I would like to note that after the close of the quarter in April, Five Star repurchased and retired an additional $8.5 million par value of our convertible senior notes. The transactions were executed at an average price of 44% of the par value of the notes and at a total cost before crude interest of $3.7 million.

In total, we retired $55 million of convertible senior notes, since the beginning of the year. The remaining $71.5 million of our convertible senior notes could be put to us in October 2013. This redemption reflects 11% of the outstanding senior notes as of March 31, 2009, and was principally financed by drawing our UBS credit facility, as well as, cash on hand.

We will record a one-time $4.5 million gain or $0.14 per share basic on early extinguishment of debt during the second quarter of 2009. As was the case last quarter, the Board and management believe this repurchase to be a good use of capital, providing a 24% return to Five Star and its shareholders. It deleverages our balance sheet and going forward will reduce our diluted share count by approximately 650,000 shares. I think it once again underscores the Board's confidence in Five Star's long-term prospects.

As we told you last quarter, with increasing pressures to our bottom-line appropriate areas of emphasis for senior living operators, or any company for that matter, are mitigating risk, enhancing liquidity, and shoring up balance sheet strength.

I would like to remind you of the ways that Five Star has positioned itself, to withstand a prolong economic downturn. Five Star has no near-term debt maturities for our senior notes or mortgages. The closest maturity we face is in October 2013, when our senior notes can be put to us.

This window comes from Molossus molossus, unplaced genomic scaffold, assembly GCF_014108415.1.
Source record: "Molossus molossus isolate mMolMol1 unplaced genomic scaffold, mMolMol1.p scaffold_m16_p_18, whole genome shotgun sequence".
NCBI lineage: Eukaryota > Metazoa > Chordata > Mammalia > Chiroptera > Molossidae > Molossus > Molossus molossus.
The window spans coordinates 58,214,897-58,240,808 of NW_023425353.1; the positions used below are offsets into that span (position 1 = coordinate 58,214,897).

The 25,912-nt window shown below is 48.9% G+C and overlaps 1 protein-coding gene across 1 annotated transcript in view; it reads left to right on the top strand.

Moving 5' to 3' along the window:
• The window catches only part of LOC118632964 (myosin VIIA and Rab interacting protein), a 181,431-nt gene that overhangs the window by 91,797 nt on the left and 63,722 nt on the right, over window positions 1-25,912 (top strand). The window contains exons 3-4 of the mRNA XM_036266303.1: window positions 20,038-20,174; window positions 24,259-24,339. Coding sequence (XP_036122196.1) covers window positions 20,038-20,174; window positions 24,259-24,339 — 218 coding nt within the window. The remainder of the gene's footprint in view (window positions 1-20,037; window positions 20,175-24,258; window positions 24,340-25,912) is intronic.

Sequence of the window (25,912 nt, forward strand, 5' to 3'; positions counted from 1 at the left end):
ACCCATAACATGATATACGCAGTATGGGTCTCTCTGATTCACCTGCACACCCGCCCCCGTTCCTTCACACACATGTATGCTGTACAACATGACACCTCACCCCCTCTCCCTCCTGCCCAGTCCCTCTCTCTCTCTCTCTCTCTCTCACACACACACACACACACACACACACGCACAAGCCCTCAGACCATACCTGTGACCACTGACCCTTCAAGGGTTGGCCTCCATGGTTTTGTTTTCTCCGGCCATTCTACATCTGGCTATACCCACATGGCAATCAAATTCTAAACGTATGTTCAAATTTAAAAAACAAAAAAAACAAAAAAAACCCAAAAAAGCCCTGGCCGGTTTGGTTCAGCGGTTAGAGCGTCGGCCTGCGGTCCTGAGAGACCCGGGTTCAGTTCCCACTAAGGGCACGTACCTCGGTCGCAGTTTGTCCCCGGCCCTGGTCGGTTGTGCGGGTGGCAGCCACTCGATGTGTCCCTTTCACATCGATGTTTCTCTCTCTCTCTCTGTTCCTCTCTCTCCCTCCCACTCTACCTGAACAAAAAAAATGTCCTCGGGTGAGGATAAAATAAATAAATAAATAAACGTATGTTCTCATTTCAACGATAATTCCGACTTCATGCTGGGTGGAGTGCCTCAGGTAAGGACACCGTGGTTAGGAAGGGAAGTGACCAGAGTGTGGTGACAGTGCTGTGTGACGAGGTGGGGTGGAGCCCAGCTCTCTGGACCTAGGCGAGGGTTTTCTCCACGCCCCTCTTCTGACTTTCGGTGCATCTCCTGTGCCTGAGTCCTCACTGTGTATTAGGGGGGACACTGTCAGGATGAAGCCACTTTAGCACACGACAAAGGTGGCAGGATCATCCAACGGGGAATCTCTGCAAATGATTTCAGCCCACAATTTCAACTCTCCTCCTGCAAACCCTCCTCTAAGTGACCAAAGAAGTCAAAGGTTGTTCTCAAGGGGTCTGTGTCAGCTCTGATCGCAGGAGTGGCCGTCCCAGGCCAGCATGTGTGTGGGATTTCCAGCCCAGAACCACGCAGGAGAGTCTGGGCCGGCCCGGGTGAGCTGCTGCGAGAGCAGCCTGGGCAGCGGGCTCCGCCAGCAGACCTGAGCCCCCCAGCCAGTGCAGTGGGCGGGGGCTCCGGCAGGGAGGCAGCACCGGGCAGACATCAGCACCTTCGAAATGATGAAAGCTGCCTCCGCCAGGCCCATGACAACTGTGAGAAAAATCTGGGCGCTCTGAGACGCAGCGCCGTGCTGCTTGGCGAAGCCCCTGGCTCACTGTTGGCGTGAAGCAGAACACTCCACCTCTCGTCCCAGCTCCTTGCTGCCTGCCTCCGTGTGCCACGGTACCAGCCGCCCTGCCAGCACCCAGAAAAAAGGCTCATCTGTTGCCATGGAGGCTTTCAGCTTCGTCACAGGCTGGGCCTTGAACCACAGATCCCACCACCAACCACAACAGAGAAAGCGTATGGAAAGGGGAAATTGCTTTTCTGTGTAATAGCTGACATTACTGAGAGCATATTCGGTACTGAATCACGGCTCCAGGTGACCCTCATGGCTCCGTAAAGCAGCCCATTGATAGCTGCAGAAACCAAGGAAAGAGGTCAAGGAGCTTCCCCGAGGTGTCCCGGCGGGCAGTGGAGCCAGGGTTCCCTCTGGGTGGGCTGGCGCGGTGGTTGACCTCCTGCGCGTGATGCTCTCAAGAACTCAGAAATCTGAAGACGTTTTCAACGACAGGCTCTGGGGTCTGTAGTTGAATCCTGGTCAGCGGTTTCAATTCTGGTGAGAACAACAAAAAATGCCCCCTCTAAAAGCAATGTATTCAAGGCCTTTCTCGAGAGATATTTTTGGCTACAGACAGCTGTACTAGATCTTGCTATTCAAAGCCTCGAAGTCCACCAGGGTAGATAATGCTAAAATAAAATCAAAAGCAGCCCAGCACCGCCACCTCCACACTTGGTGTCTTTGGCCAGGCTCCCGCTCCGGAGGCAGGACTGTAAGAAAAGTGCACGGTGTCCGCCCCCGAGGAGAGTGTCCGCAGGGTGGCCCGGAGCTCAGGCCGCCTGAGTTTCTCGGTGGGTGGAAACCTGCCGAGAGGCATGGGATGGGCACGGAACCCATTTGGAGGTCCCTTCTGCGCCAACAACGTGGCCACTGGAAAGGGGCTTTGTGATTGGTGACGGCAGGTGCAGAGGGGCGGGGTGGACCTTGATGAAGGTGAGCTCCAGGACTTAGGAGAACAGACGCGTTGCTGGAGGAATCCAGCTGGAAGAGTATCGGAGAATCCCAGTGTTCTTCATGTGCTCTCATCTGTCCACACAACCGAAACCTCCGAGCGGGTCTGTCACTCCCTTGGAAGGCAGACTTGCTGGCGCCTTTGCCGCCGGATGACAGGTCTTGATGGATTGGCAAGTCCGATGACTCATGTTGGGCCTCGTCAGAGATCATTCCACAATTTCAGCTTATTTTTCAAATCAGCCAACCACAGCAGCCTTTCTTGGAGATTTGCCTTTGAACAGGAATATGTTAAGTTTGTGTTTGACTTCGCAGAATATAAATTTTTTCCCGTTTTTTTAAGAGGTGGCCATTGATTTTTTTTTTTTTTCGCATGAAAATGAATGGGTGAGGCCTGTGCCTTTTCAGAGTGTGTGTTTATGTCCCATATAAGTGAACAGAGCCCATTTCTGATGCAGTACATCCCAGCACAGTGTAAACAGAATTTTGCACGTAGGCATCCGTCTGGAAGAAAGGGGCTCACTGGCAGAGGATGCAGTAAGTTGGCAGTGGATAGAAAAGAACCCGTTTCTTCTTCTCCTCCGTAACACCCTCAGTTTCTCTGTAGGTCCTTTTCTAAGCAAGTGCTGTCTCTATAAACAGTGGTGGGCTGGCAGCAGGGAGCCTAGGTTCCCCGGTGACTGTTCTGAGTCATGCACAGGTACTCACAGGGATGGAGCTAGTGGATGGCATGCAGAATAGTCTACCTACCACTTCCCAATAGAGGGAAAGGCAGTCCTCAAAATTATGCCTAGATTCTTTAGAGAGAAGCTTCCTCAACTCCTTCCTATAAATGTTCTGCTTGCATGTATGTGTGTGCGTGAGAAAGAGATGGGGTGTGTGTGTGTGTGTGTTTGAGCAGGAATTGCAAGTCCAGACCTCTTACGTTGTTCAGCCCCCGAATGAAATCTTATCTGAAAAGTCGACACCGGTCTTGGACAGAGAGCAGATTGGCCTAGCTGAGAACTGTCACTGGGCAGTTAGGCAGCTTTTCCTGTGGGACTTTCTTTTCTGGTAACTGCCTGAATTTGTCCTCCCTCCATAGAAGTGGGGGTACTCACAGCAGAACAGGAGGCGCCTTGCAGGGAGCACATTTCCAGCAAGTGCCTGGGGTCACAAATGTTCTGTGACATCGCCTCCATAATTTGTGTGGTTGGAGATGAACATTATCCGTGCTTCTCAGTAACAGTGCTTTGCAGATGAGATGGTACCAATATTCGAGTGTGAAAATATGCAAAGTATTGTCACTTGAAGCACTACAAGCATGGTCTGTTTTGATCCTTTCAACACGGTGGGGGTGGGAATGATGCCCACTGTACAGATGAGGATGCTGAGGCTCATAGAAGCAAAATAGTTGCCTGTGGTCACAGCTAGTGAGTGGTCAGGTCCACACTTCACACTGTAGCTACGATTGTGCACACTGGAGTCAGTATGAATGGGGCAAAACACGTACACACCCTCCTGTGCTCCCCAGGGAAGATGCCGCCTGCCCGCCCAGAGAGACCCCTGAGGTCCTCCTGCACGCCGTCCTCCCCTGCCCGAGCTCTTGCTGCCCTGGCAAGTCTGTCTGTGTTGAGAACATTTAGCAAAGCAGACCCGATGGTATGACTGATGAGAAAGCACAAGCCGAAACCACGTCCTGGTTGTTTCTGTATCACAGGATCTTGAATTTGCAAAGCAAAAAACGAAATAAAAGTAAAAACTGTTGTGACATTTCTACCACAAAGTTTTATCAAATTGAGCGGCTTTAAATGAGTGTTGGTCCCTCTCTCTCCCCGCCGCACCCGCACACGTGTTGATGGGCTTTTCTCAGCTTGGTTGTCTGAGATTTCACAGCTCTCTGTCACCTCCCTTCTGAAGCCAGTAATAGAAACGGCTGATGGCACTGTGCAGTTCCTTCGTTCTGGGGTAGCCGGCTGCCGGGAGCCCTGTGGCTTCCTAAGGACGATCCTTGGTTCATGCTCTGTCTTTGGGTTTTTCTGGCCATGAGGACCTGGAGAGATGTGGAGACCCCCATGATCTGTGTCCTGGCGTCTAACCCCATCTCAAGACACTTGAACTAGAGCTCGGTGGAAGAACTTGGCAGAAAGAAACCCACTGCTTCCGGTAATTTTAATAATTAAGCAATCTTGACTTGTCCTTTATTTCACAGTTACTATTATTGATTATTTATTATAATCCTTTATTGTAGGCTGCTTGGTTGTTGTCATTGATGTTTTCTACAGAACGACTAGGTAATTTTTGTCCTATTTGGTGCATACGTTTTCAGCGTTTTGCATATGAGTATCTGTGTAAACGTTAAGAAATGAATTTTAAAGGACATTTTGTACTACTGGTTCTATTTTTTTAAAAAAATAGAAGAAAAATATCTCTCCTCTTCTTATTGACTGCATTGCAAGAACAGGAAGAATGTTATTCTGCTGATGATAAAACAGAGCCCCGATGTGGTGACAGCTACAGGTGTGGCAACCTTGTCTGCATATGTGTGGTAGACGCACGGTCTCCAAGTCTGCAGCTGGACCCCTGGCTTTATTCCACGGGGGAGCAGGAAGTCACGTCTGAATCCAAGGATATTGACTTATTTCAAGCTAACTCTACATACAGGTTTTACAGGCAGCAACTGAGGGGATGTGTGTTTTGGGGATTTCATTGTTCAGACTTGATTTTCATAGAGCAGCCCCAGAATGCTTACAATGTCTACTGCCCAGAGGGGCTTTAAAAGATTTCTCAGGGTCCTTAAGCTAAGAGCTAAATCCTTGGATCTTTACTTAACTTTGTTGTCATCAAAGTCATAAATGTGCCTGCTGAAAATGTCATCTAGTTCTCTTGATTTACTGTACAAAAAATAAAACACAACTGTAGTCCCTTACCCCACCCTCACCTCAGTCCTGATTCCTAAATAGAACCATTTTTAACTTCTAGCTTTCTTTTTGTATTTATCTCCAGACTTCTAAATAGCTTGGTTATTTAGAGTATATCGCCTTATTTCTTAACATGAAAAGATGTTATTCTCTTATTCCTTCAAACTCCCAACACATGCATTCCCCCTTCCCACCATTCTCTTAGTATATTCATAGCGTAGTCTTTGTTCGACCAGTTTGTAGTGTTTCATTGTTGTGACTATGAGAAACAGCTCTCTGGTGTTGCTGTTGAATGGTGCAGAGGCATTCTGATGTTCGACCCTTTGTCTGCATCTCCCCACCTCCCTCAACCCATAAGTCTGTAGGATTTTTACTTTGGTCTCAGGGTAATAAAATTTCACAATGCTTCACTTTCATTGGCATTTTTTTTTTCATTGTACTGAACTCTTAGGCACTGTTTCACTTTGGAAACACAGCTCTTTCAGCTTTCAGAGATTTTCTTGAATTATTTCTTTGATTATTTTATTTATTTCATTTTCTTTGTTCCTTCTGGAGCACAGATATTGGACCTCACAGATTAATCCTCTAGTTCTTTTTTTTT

In November 2008, we reached a settlement with UBS concerning our auction rate securities. We have a put right to UBS to sell these securities at their par value of approximately $75 million in June 2010. In December 2008, we extended our $40 million credit facility with Wachovia until May 2010.

We own 22 unencumbered communities with a current net book value of approximately $126 million. Our communities require no entrance fees. This gives potential residents much more financial flexibility in this trying economy.

We have a well-diversified portfolio of communities and in my mind our biggest advantage maybe our cost-controlled culture. As a company, we were born out of adversity, losing money for our first few years of existence. Controlling costs helped us move to profitability in 2004.

In the same spirit and in an effort to mitigate the effects of lower occupancies we have decided to defer our corporate and regional raises historically given on July 1st for six months or until January 1, 2010.

At this point, I like to turn the time over to Fran Murphy, our Chief Financial Officer.

Fran Murphy